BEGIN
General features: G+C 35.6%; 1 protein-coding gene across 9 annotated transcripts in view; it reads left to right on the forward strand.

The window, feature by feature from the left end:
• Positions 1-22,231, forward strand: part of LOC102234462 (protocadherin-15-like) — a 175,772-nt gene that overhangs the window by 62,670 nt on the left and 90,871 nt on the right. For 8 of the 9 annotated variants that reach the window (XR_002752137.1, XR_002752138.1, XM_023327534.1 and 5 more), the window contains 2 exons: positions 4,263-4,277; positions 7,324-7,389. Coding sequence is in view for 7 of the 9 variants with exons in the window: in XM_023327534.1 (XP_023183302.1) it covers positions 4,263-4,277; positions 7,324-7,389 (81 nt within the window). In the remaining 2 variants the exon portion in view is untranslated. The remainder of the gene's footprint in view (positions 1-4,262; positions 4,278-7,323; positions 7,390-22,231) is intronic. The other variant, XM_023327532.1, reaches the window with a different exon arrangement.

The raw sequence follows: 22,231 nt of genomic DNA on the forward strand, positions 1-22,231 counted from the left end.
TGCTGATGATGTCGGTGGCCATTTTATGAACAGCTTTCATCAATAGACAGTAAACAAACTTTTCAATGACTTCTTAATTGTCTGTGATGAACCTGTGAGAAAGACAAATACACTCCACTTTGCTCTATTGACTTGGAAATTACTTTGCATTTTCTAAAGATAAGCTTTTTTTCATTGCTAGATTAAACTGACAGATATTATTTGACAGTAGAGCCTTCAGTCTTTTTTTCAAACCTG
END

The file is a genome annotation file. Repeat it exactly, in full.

General features: G+C 35.6%; 1 protein-coding gene across 9 annotated transcripts in view; it reads left to right on the forward strand.

The window, feature by feature from the left end:
• Positions 1-22,231, forward strand: part of LOC102234462 (protocadherin-15-like) — a 175,772-nt gene that overhangs the window by 62,670 nt on the left and 90,871 nt on the right. For 8 of the 9 annotated variants that reach the window (XR_002752137.1, XR_002752138.1, XM_023327534.1 and 5 more), the window contains 2 exons: positions 4,263-4,277; positions 7,324-7,389. Coding sequence is in view for 7 of the 9 variants with exons in the window: in XM_023327534.1 (XP_023183302.1) it covers positions 4,263-4,277; positions 7,324-7,389 (81 nt within the window). In the remaining 2 variants the exon portion in view is untranslated. The remainder of the gene's footprint in view (positions 1-4,262; positions 4,278-7,323; positions 7,390-22,231) is intronic. The other variant, XM_023327532.1, reaches the window with a different exon arrangement.

The raw sequence follows: 22,231 nt of genomic DNA on the forward strand, positions 1-22,231 counted from the left end.
TGCTGATGATGTCGGTGGCCATTTTATGAACAGCTTTCATCAATAGACAGTAAACAAACTTTTCAATGACTTCTTAATTGTCTGTGATGAACCTGTGAGAAAGACAAATACACTCCACTTTGCTCTATTGACTTGGAAATTACTTTGCATTTTCTAAAGATAAGCTTTTTTTCATTGCTAGATTAAACTGACAGATATTATTTGACAGTAGAGCCTTCAGTCTTTTTTTCAAACCTG